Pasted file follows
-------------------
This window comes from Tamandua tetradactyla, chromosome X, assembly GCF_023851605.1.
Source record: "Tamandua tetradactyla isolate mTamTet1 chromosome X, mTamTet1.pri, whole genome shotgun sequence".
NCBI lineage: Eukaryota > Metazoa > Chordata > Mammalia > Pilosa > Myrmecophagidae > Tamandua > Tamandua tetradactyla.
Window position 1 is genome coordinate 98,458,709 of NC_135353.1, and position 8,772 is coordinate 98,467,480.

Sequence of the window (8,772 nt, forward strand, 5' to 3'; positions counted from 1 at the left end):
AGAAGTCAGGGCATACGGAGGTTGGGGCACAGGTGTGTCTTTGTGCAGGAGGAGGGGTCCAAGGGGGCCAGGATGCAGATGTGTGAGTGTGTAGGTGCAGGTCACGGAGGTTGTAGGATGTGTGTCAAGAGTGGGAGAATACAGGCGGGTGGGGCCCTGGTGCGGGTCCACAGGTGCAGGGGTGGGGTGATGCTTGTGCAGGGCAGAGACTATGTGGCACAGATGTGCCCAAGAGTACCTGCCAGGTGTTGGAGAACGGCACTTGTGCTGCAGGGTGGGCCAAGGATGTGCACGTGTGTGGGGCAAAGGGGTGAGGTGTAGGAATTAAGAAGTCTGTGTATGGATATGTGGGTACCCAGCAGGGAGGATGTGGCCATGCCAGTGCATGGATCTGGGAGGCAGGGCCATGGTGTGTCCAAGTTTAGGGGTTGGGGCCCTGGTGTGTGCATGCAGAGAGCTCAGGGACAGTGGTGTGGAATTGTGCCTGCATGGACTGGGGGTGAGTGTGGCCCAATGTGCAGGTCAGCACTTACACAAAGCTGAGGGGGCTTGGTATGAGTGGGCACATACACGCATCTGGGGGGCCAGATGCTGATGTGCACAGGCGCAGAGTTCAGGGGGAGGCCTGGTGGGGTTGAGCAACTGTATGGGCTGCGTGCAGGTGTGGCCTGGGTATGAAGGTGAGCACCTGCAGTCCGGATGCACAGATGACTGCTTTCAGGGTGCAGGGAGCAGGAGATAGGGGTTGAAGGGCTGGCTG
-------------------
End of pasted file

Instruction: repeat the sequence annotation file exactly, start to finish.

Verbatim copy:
This window comes from Tamandua tetradactyla, chromosome X, assembly GCF_023851605.1.
Source record: "Tamandua tetradactyla isolate mTamTet1 chromosome X, mTamTet1.pri, whole genome shotgun sequence".
NCBI lineage: Eukaryota > Metazoa > Chordata > Mammalia > Pilosa > Myrmecophagidae > Tamandua > Tamandua tetradactyla.
Window position 1 is genome coordinate 98,458,709 of NC_135353.1, and position 8,772 is coordinate 98,467,480.

Sequence of the window (8,772 nt, forward strand, 5' to 3'; positions counted from 1 at the left end):
AGAAGTCAGGGCATACGGAGGTTGGGGCACAGGTGTGTCTTTGTGCAGGAGGAGGGGTCCAAGGGGGCCAGGATGCAGATGTGTGAGTGTGTAGGTGCAGGTCACGGAGGTTGTAGGATGTGTGTCAAGAGTGGGAGAATACAGGCGGGTGGGGCCCTGGTGCGGGTCCACAGGTGCAGGGGTGGGGTGATGCTTGTGCAGGGCAGAGACTATGTGGCACAGATGTGCCCAAGAGTACCTGCCAGGTGTTGGAGAACGGCACTTGTGCTGCAGGGTGGGCCAAGGATGTGCACGTGTGTGGGGCAAAGGGGTGAGGTGTAGGAATTAAGAAGTCTGTGTATGGATATGTGGGTACCCAGCAGGGAGGATGTGGCCATGCCAGTGCATGGATCTGGGAGGCAGGGCCATGGTGTGTCCAAGTTTAGGGGTTGGGGCCCTGGTGTGTGCATGCAGAGAGCTCAGGGACAGTGGTGTGGAATTGTGCCTGCATGGACTGGGGGTGAGTGTGGCCCAATGTGCAGGTCAGCACTTACACAAAGCTGAGGGGGCTTGGTATGAGTGGGCACATACACGCATCTGGGGGGCCAGATGCTGATGTGCACAGGCGCAGAGTTCAGGGGGAGGCCTGGTGGGGTTGAGCAACTGTATGGGCTGCGTGCAGGTGTGGCCTGGGTATGAAGGTGAGCACCTGCAGTCCGGATGCACAGATGACTGCTTTCAGGGTGCAGGGAGCAGGAGATAGGGGTTGAAGGGCTGGCTG